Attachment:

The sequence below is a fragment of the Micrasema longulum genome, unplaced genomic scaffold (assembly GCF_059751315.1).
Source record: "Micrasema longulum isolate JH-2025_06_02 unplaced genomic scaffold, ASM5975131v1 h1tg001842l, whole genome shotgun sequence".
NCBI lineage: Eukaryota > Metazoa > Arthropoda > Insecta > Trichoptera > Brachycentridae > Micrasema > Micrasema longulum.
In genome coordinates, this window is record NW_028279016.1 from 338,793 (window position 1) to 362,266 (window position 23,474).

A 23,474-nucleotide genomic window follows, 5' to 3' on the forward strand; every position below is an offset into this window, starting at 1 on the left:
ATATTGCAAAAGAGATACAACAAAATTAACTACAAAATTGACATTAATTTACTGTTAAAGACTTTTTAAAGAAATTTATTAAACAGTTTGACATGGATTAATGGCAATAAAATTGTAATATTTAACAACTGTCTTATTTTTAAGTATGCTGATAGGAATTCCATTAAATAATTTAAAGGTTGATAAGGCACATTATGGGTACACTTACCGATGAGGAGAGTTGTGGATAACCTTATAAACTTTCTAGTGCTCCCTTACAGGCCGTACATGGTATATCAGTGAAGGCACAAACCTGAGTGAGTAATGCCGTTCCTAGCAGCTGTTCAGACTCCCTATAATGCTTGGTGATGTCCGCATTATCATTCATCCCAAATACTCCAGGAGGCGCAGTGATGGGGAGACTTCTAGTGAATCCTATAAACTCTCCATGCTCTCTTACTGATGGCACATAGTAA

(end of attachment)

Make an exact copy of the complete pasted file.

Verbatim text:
The sequence below is a fragment of the Micrasema longulum genome, unplaced genomic scaffold (assembly GCF_059751315.1).
Source record: "Micrasema longulum isolate JH-2025_06_02 unplaced genomic scaffold, ASM5975131v1 h1tg001842l, whole genome shotgun sequence".
NCBI lineage: Eukaryota > Metazoa > Arthropoda > Insecta > Trichoptera > Brachycentridae > Micrasema > Micrasema longulum.
In genome coordinates, this window is record NW_028279016.1 from 338,793 (window position 1) to 362,266 (window position 23,474).

A 23,474-nucleotide genomic window follows, 5' to 3' on the forward strand; every position below is an offset into this window, starting at 1 on the left:
ATATTGCAAAAGAGATACAACAAAATTAACTACAAAATTGACATTAATTTACTGTTAAAGACTTTTTAAAGAAATTTATTAAACAGTTTGACATGGATTAATGGCAATAAAATTGTAATATTTAACAACTGTCTTATTTTTAAGTATGCTGATAGGAATTCCATTAAATAATTTAAAGGTTGATAAGGCACATTATGGGTACACTTACCGATGAGGAGAGTTGTGGATAACCTTATAAACTTTCTAGTGCTCCCTTACAGGCCGTACATGGTATATCAGTGAAGGCACAAACCTGAGTGAGTAATGCCGTTCCTAGCAGCTGTTCAGACTCCCTATAATGCTTGGTGATGTCCGCATTATCATTCATCCCAAATACTCCAGGAGGCGCAGTGATGGGGAGACTTCTAGTGAATCCTATAAACTCTCCATGCTCTCTTACTGATGGCACATAGTAA